Q&A: Mark Hollis, CEO of MacPractice, on battling hackers with patient data security systems

MacPractice, a developer of practice management and clinical software, has released a specialized system of encryption for Mac OS X to keep patient data secure. In an exclusive interview with Clinical Innovation & Technology, Mark Hollis, CEO of MacPractice, speaks about MacPractice and the constant hacking threat faced by the healthcare industry.

Clinical Innovation & Technology: Why do you think the healthcare industry has become a favorite target of hackers?

Mark Hollis: The statistics and incidences of hacking are so enormous that I think that it may or may not be accurate to say healthcare industry is the favorite prey. I think the reason for that it is an economic reason, for one. I think that the value of healthcare data on the black market is more than any other kind of data, particularly because the healthcare databases contain protected health information containing both personal identity with financial information. They can get much more money because they can use it more effectively in a variety of ways. Other reasons it may be the favorite prey is because it is so vulnerable, it seems to be so poorly protected and it is not very difficult for hackers to assess healthcare records. It's incredibly alarming but it is true. We’ve heard about banks, the [Democratic National Committee] and Sony, but healthcare seems easier to hack even when systems employ IT groups to protect data.

Why do you believe current patient security measures have failed?

I think going to the cloud is a way for hospitals or practices to escape the requirement of protecting data in their offices. It's a way of shifting the responsibility to someone else. In the case of private practices, they are shifting it to nameless, faceless persons based on the assumption that someone else could take care of this information and that it might cost less. However, as the threat of hacking increase, the price cybsersecurity is passed to the healthcare facility and consumers.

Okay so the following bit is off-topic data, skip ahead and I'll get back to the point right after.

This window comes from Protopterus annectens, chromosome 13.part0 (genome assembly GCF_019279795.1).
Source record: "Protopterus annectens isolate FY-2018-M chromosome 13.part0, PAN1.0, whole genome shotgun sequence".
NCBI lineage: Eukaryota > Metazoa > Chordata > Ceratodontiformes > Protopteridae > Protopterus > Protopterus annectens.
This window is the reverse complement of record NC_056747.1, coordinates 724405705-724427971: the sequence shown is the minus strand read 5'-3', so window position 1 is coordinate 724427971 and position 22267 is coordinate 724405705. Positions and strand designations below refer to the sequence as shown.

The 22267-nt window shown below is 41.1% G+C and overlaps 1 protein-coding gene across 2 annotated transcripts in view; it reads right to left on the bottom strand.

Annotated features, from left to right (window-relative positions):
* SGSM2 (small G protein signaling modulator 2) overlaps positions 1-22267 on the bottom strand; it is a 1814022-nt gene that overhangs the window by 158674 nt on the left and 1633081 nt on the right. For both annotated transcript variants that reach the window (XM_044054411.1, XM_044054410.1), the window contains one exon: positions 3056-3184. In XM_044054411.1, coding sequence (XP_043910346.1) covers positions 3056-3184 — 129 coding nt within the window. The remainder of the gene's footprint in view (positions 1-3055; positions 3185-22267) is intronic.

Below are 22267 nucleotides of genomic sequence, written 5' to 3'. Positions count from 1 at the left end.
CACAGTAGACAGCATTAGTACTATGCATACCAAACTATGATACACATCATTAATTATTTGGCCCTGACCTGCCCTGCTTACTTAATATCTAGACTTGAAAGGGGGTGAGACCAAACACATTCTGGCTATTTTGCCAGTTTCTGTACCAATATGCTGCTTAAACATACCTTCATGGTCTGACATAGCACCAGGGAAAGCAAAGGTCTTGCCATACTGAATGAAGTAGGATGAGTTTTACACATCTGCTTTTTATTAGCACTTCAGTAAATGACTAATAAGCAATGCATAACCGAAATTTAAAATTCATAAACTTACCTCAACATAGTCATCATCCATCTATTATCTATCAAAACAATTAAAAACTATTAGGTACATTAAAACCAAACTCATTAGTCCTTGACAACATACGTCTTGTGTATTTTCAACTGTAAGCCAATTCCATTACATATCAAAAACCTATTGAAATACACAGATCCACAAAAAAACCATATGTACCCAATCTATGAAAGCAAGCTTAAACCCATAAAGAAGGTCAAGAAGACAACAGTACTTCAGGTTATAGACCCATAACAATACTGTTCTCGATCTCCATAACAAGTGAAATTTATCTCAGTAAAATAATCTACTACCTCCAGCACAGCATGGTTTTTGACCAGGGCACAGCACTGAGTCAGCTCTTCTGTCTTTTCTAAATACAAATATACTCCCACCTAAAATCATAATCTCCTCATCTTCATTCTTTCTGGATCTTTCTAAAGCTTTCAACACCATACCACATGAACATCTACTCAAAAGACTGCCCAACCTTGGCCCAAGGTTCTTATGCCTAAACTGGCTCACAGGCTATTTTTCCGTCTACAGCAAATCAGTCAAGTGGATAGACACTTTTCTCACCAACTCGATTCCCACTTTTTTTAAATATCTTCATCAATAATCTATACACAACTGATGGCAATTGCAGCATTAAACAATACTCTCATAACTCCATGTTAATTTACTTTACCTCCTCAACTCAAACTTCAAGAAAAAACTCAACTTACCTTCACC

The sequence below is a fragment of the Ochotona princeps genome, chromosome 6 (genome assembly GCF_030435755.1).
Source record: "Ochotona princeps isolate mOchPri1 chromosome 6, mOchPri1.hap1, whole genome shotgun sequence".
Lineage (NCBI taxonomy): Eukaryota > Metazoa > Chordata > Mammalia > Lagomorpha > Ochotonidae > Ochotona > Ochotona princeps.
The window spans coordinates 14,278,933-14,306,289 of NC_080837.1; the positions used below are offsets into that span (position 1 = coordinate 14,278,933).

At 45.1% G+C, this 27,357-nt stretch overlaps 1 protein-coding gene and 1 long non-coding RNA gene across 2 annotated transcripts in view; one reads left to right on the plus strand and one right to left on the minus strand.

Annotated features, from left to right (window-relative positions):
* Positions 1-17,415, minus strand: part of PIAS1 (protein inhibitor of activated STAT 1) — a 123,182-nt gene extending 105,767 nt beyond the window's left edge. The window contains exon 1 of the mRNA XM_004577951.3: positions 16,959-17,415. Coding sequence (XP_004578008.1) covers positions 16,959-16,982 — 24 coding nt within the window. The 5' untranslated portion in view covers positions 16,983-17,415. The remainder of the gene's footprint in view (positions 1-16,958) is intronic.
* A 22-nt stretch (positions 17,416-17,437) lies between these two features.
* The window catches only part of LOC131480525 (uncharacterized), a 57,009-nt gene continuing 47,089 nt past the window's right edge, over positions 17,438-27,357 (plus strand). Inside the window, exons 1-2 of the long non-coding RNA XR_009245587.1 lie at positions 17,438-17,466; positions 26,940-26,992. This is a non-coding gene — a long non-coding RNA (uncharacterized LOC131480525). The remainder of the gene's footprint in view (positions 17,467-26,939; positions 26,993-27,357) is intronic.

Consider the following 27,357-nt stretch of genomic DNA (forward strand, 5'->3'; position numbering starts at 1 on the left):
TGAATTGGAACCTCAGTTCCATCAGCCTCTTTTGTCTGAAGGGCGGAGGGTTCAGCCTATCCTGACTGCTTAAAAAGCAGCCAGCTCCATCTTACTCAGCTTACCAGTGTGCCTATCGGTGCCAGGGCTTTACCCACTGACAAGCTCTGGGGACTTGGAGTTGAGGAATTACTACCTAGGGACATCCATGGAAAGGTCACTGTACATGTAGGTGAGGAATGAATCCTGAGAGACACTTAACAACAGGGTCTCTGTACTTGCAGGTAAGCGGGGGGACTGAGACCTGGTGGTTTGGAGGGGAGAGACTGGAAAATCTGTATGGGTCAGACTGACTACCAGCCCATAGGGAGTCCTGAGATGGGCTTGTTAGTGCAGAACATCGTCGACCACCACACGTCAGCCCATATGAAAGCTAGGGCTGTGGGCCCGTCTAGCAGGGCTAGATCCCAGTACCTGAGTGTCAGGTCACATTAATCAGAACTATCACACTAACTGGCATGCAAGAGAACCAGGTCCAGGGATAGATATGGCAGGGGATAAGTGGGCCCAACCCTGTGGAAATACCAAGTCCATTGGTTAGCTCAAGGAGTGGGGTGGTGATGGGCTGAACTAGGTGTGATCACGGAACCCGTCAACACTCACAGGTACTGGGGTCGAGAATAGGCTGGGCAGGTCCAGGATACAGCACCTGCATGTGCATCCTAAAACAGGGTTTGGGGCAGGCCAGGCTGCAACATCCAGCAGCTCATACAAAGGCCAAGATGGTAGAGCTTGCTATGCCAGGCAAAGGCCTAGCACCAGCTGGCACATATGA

The safety measures that have been deployed are not effective because software vendors are not required to follow HIPAA. They also may not be required to divulge this information in advertising and marketing, so many vendors have software that does not encrypt data. Without this encryption of data, once hackers discover the password, they have access to all the healthcare information that may be stored in databases that are being used by every user of the software.

The security measures have failed because there is no consolidation of data in a centralized location. The design of software programs does not make this possible. I think it has also failed because it’s been so difficult to be able to use systems that do not have built-in encryptions.

Considering the pace of change in cybersecurity, how can healthcare organizations stay ahead of hackers/ransomware?

The key thing, in terms of preventing hacking and ransomware attacks, is to keep things simple. If you have data residing in one database while giving access through multiple computers, you only need to worry about protecting a single database. The key thing is to have a centralized deign of an application were everything can happen in one place. If we’re going to be successful, it’ll be by going back to basics. Having the temptation of having every application on every computer leads to the clicking of links and downloads that are harmful.

Healthcare systems have not been reporting some of the attacks they encounter, making the actual number inaccurate. Why do you think they are hesitant to report data breaches? What do they have to lose by delaying reporting attacks?

In a recent study, 50 percent of patients interviewed said that if their data was reported as having been exposed by their provider, they would no longer go to that provider. I think the bottom line is money. They don’t want to report the breach because of the fact they have been spending their time marketing against other hospital systems.

A security breach or ransomeware attack could mean you are reporting an inability to protect your patients' data. I think it’s completely understandable why you would do anything rather than report a breach, however you are obligated to report it.

How do you believe complying with HIPAA procedures prevent the exposer of protected health information?

If providers comply with HIPPA, hackers will be prevented from having access to patient data. If hackers are trying to steal data as it travels across networks or connected remotely, they will not be able to get that data if it is encrypted in motion as required by HIPAA. In terms of ransomware, the data could be encrypted within a physician’s office, with the database computer tuned off at the end of the day.